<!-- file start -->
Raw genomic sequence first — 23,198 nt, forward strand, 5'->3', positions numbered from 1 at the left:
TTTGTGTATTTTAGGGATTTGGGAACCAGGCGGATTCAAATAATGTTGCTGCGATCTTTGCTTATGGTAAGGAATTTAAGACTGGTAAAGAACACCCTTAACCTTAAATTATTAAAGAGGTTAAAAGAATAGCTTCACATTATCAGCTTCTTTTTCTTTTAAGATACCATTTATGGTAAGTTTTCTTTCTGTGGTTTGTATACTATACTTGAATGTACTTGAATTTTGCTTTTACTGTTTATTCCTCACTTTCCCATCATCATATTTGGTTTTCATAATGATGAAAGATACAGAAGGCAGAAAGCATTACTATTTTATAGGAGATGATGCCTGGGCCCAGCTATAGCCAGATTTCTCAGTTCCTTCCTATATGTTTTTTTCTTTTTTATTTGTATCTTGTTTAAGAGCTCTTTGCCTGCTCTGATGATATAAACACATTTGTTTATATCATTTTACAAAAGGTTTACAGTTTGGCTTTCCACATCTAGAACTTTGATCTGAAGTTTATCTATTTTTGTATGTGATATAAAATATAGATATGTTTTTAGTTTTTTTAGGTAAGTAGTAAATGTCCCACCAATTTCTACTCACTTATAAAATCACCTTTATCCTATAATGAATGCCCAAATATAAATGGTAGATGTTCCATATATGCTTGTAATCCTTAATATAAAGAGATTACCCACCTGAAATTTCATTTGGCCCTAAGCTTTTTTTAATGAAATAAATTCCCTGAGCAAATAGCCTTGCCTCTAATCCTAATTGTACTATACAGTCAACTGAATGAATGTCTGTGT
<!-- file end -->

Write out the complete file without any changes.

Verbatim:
Raw genomic sequence first — 23,198 nt, forward strand, 5'->3', positions numbered from 1 at the left:
TTTGTGTATTTTAGGGATTTGGGAACCAGGCGGATTCAAATAATGTTGCTGCGATCTTTGCTTATGGTAAGGAATTTAAGACTGGTAAAGAACACCCTTAACCTTAAATTATTAAAGAGGTTAAAAGAATAGCTTCACATTATCAGCTTCTTTTTCTTTTAAGATACCATTTATGGTAAGTTTTCTTTCTGTGGTTTGTATACTATACTTGAATGTACTTGAATTTTGCTTTTACTGTTTATTCCTCACTTTCCCATCATCATATTTGGTTTTCATAATGATGAAAGATACAGAAGGCAGAAAGCATTACTATTTTATAGGAGATGATGCCTGGGCCCAGCTATAGCCAGATTTCTCAGTTCCTTCCTATATGTTTTTTTCTTTTTTATTTGTATCTTGTTTAAGAGCTCTTTGCCTGCTCTGATGATATAAACACATTTGTTTATATCATTTTACAAAAGGTTTACAGTTTGGCTTTCCACATCTAGAACTTTGATCTGAAGTTTATCTATTTTTGTATGTGATATAAAATATAGATATGTTTTTAGTTTTTTTAGGTAAGTAGTAAATGTCCCACCAATTTCTACTCACTTATAAAATCACCTTTATCCTATAATGAATGCCCAAATATAAATGGTAGATGTTCCATATATGCTTGTAATCCTTAATATAAAGAGATTACCCACCTGAAATTTCATTTGGCCCTAAGCTTTTTTTAATGAAATAAATTCCCTGAGCAAATAGCCTTGCCTCTAATCCTAATTGTACTATACAGTCAACTGAATGAATGTCTGTGT